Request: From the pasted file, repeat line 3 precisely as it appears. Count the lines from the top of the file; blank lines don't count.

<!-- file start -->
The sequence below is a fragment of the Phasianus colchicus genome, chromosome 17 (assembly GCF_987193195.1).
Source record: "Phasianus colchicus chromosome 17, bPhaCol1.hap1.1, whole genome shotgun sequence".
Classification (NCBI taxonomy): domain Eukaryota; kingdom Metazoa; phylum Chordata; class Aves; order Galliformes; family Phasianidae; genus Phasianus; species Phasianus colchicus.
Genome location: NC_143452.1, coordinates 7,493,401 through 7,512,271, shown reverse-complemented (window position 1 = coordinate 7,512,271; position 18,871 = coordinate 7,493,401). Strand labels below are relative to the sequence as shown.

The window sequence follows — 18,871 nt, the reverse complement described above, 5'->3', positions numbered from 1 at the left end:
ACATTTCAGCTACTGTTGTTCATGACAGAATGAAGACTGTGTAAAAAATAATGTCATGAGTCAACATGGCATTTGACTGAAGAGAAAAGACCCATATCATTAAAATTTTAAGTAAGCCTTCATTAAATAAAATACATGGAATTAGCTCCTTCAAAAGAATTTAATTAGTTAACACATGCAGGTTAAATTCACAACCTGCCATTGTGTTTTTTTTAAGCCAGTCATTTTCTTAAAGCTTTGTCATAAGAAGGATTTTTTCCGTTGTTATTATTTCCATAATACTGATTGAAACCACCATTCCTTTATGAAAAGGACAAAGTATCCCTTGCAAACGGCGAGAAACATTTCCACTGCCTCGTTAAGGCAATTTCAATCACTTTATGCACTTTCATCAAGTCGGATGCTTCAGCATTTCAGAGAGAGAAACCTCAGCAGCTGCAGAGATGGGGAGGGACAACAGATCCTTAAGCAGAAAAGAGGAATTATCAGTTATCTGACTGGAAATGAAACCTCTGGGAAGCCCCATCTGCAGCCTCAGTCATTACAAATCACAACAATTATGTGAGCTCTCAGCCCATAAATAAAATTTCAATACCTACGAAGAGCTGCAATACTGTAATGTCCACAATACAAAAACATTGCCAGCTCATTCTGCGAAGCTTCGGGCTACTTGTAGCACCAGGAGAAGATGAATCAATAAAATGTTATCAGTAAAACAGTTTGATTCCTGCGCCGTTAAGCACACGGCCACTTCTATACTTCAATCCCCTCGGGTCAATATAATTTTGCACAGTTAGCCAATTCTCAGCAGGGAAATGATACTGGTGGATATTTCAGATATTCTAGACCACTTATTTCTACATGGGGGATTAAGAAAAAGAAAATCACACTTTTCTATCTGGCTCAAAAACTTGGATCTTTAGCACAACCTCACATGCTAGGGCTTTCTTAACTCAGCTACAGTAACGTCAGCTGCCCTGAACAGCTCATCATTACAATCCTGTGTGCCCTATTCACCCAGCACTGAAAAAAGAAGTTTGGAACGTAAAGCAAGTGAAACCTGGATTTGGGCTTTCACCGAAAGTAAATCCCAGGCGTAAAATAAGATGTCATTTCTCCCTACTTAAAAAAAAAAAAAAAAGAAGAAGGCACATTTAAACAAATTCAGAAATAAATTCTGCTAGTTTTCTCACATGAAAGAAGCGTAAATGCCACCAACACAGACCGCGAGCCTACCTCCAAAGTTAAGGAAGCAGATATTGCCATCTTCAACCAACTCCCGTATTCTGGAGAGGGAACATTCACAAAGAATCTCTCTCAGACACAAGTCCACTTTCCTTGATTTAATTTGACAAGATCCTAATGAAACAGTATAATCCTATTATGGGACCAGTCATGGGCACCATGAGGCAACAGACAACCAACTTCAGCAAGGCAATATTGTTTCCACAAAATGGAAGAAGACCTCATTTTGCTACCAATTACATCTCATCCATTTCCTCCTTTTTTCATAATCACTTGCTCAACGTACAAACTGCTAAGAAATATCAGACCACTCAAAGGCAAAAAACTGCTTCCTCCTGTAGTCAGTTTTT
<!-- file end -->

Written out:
Classification (NCBI taxonomy): domain Eukaryota; kingdom Metazoa; phylum Chordata; class Aves; order Galliformes; family Phasianidae; genus Phasianus; species Phasianus colchicus.